Luke 17:7-10: The Unworthy Servant

by Bryant Evans on August 14, 2017

Truth comes in all sizes in Scripture. Some truths are pleasant and enjoyable while others are terrifying. It is true that the righteous will live eternally in heaven; that is a pleasant truth. Likewise, eternal damnation is a truth most horrifying. Consider the truth of Luke 17:7-10:

“Will any one of you who has a servant plowing or keeping sheep say to him when he has come in from the field, ‘Come at once and recline at table’?  Will he not rather say to him, ‘Prepare supper for me, and dress properly, and serve me while I eat and drink, and afterward you will eat and drink’? Does he thank the servant because he did what was commanded?  So you also, when you have done all that you were commanded, say, ‘We are unworthy servants; we have only done what was our duty.’ ”

Even on our best day, when we have done as commanded, we are unworthy. Let us unpack this short passage and draw out the lessons.

There is a difference between the master and the servants. The servants do the work given them by the master. Here, they tend fields and flocks, they serve the master and standby while he eats and drinks. Only then do they enjoy their meal.

The Christian has a marvelous relationship with Jesus. He calls us brothers (Hebrews 2:11) and friends (John 15:15). But he also asserts authority over us. Jesus is our instructor (Matthew 23:10). A prudent man will always remember his place before the Lord.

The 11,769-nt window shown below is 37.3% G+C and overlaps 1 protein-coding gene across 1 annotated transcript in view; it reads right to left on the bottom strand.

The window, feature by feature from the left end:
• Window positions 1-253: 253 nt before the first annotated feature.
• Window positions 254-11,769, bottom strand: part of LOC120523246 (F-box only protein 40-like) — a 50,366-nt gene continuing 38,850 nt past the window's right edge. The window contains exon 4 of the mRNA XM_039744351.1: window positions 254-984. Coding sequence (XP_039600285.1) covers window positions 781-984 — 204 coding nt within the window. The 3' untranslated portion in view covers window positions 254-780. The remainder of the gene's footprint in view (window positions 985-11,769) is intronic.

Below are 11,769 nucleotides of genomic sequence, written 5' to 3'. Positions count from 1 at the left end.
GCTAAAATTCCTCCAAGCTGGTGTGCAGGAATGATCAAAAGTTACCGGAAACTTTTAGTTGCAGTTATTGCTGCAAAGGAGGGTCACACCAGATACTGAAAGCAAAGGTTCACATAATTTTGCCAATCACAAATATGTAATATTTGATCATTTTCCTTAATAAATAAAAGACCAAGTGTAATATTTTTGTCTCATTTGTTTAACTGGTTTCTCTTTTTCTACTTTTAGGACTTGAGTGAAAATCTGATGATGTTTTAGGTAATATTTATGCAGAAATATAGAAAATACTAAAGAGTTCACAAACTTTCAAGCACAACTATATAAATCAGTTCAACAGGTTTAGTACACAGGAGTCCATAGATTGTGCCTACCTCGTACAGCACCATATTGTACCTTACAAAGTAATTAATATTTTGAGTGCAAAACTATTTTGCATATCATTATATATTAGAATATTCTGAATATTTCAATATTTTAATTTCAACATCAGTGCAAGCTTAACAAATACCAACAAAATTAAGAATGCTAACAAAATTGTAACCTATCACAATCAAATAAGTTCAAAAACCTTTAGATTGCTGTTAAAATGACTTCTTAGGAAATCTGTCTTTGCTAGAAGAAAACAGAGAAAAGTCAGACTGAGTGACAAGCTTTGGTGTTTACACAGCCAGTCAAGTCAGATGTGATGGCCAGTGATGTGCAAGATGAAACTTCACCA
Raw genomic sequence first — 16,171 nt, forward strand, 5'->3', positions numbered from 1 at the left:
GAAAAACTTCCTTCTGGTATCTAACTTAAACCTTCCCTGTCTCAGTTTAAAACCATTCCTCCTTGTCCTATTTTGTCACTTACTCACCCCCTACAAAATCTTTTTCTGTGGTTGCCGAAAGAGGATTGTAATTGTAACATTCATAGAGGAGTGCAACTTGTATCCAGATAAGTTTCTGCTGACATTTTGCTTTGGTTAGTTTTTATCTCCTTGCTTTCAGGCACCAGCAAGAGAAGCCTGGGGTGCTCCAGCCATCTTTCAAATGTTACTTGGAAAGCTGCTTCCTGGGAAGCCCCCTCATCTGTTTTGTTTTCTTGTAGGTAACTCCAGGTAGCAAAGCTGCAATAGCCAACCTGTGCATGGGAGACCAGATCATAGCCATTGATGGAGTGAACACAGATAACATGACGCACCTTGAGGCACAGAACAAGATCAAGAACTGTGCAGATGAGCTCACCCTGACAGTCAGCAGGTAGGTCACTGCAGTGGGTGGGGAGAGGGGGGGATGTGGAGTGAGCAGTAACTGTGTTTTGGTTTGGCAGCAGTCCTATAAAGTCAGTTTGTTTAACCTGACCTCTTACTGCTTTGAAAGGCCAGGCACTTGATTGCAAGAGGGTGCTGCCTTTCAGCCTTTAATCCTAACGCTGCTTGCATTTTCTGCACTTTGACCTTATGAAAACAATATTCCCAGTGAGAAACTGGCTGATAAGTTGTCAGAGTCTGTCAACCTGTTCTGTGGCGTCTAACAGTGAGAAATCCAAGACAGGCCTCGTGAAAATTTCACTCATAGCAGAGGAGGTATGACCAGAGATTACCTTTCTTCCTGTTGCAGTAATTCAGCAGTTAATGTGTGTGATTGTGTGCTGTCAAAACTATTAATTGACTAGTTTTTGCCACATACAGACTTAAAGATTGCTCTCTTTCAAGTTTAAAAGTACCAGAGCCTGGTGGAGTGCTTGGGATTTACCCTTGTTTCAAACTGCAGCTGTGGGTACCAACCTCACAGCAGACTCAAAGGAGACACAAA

Next, there are commands to be obeyed. It is remarkable that some today affirm salvation apart from any obedience. The Bible has examples of both obedience and disobedience coupled with the requisite curses and blessings. Adam and Eve disobeyed and were cursed. Noah was blessed because he did as instructed. Jesus says “If you love me, keep my commandments” (John 14:14). In our text, the servants are expected to obey commandments. Today, you and I must be obedient. We do not decide what is right or wrong. We obey.

The last sentence is the one that is most sobering: “We are unworthy servants.” Even after completing everything commanded by the master, we remain unworthy. We have earned nothing more. There are no promotions, no accolades. We are not worthy. We only did our job. This passage is a death knell to those who believe in earning salvation. We cannot. It was always the sweet grace of the Lord that brought salvation.

But obedience is required. The passage assumes we have “done all that you were commanded.” Christians are to obey their master (Acts 5:29, 32; Romans 6:16; 2 Corinthians 10:5; Hebrews 5:9,  et al). Within the many verses teaching obedience are those passages which specifically note that we “obey the gospel.” How curious! The pendulum wildly swings from those that earn salvation to those that do nothing (except giving mental assent of Jesus) for salvation. The truth lies in the middle. We cannot craft our path to salvation. But we can follow or obey the path set before us. Those who deny the necessity of obedience should carefully consider 1 Thessalonians 1:8 and the warning that Jesus will take vengeance on those who “do not obey the gospel.”

Out of God’s immense love for me, I can be saved. My Lord has handed me the route through the fires of life to the glories of heaven. A million lifetimes could never discover the way of truth. But now, revealed in Holy Writ, I have a path to follow. I will be saved by obeying the gospel!

 

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